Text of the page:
7. Thank you for sharing so well the heart hymn of grace God is giving you. It is what the body does…Thank you Lord for the body of Christ !

  8. Needed this. Thanks for the encouragement.

  9. Glad this has been encouraging to you all. It’s been a helpful theme on which to meditate.

    FWIW, I made a few small changes. Small things.

  10. Thank you, my friend!

  11. Excellent. Cowper could not have done it better!

    As a sailor let me say that many boats look quite similar above the waterline. You have to see how the keel is shaped to know what make it is and how fast it is capable of sailing. You also caught the fact that we often focus on the rigging and deck to the exclusion of the hull and keel.

    Thanks for not waiting to put this poem out there!

  12. I’m praying for you, brother, from one who also has CD and is on the rigid diet regimen.

  13. Encouraging and challenging. Your title of “Friendly Thorns” reminded me of a quote by George Matheson I just read earlier today: “My God, I have never thanked Thee for my thorn. I have thanked Thee a thousand times for my roses, but not once for my thorn. I have been looking forward to a world where I shall get compensation for my cross, but I have never thought of my cross as itself a present glory. Thou Divine Love, whose human path has been perfected through sufferings, teach me the glory of my cross, teach me the value of my thorn.”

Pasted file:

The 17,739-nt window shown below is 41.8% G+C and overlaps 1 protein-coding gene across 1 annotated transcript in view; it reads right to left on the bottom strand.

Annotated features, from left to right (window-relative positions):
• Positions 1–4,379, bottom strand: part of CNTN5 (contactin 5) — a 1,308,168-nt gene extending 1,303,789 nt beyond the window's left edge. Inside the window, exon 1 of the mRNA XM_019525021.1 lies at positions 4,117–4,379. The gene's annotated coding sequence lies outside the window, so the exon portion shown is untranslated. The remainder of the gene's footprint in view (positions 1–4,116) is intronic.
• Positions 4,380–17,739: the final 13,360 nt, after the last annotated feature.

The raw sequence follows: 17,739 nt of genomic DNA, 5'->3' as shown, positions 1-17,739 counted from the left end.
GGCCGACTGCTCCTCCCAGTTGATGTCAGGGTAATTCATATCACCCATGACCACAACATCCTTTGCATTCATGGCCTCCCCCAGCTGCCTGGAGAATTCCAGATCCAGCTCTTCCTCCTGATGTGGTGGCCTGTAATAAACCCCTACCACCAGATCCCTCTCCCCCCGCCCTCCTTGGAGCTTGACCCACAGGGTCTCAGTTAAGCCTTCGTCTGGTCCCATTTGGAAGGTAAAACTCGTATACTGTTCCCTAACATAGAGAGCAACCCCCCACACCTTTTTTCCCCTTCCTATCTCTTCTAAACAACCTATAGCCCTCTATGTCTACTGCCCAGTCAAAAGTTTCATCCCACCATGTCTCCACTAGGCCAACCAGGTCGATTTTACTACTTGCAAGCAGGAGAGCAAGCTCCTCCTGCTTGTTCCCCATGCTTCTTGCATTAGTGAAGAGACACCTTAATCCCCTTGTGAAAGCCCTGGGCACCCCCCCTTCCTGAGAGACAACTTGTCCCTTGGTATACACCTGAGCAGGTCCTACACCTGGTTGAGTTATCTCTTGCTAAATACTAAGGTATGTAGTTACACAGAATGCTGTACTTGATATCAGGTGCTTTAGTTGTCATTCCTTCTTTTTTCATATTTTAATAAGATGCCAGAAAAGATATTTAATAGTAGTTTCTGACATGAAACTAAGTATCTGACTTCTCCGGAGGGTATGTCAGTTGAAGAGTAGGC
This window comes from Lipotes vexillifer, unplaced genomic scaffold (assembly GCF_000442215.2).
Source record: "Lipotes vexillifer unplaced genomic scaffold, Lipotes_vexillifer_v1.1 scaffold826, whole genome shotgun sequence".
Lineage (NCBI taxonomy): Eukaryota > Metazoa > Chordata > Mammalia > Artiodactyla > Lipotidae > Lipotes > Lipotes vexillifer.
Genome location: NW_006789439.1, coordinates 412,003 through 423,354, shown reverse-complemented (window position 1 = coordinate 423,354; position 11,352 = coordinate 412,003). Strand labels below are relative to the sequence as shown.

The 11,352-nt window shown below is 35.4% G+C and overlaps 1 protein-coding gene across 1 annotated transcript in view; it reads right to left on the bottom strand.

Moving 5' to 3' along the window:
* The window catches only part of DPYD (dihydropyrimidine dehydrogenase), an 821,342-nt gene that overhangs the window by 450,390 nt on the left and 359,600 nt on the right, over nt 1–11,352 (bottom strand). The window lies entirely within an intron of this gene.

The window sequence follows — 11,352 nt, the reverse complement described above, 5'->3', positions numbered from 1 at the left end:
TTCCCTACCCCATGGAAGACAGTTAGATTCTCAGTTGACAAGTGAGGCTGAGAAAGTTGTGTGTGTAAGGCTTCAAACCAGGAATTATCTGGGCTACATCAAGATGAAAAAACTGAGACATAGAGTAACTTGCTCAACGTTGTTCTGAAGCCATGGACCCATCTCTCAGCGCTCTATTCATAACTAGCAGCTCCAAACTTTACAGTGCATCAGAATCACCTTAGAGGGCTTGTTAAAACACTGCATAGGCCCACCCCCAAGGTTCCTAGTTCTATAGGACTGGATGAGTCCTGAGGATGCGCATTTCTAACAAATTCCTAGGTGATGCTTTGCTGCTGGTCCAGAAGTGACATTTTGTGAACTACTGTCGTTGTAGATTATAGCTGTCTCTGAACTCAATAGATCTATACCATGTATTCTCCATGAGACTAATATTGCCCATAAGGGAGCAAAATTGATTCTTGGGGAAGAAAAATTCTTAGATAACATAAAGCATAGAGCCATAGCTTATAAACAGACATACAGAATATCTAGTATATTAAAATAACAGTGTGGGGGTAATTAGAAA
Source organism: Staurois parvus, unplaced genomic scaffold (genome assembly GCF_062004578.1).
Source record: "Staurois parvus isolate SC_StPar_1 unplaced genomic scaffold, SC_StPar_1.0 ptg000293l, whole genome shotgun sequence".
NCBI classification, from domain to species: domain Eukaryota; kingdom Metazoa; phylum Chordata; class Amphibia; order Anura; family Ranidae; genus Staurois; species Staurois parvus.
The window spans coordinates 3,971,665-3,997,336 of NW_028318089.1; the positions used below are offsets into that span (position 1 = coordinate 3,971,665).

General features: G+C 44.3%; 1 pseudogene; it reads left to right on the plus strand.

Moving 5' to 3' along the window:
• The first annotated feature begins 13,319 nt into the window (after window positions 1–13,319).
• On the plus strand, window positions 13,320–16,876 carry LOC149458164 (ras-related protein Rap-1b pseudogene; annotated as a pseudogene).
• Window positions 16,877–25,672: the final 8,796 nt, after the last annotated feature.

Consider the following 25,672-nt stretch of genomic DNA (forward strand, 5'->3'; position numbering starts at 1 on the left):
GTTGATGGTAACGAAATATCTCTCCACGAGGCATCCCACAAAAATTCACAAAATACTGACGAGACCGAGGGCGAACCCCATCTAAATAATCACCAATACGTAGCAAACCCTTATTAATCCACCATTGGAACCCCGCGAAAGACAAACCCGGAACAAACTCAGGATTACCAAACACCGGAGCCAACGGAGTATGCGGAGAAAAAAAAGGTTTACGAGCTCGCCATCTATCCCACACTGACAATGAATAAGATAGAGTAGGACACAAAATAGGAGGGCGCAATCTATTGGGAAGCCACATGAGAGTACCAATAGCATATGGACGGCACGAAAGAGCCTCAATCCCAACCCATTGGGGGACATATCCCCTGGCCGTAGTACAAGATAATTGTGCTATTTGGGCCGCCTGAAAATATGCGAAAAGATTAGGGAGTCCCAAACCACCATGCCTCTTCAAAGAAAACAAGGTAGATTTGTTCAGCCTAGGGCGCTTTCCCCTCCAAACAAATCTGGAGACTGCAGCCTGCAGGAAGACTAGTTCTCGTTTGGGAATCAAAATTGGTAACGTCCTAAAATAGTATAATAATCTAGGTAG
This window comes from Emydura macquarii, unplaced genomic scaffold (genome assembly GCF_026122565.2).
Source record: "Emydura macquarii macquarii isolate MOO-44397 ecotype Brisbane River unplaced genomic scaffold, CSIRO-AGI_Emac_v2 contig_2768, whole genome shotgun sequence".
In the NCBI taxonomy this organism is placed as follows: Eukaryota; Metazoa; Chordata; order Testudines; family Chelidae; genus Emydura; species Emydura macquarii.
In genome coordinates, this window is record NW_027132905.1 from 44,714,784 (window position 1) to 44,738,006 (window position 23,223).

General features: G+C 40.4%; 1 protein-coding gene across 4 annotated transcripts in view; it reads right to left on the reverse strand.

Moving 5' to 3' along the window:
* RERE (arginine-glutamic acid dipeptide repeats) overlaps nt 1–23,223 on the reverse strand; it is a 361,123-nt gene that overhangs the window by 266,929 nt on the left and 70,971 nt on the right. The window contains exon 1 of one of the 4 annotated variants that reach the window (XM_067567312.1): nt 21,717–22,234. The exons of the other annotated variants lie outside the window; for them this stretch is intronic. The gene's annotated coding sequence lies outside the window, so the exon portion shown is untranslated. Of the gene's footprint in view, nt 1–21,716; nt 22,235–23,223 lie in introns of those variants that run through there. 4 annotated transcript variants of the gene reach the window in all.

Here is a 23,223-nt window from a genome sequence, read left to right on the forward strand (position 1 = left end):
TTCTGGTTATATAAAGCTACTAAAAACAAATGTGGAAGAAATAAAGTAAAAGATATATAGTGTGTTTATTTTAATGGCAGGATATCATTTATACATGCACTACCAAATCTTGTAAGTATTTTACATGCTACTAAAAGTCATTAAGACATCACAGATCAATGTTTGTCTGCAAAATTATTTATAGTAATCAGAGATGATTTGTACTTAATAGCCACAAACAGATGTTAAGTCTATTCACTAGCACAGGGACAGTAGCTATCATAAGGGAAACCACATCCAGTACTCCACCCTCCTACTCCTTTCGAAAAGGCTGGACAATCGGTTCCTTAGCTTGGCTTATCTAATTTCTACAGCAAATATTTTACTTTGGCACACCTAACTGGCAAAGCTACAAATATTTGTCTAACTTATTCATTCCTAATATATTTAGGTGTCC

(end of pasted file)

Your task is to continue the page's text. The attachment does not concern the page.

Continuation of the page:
14. Chris, you have some impressive tropes there. Well done. I do agree with my co-sniper above about the 4th line of the third stanza (which itself is not quite equal to the first two in power, IMHO). And no solutions immediately recommend themselves.

    Speaking of recommendations, if you haven’t already, you might get hold of Ted Kooser’s /The Poetry Home Repair Manual/ (even though you might be past much of it) and Mary Oliver’s /Rules for the Dance/ which specifically addresses metrical (and, I think,rhyming) poetry.

    So no intrusive suggestions about your ailment, just your art. :)

  15. Chris,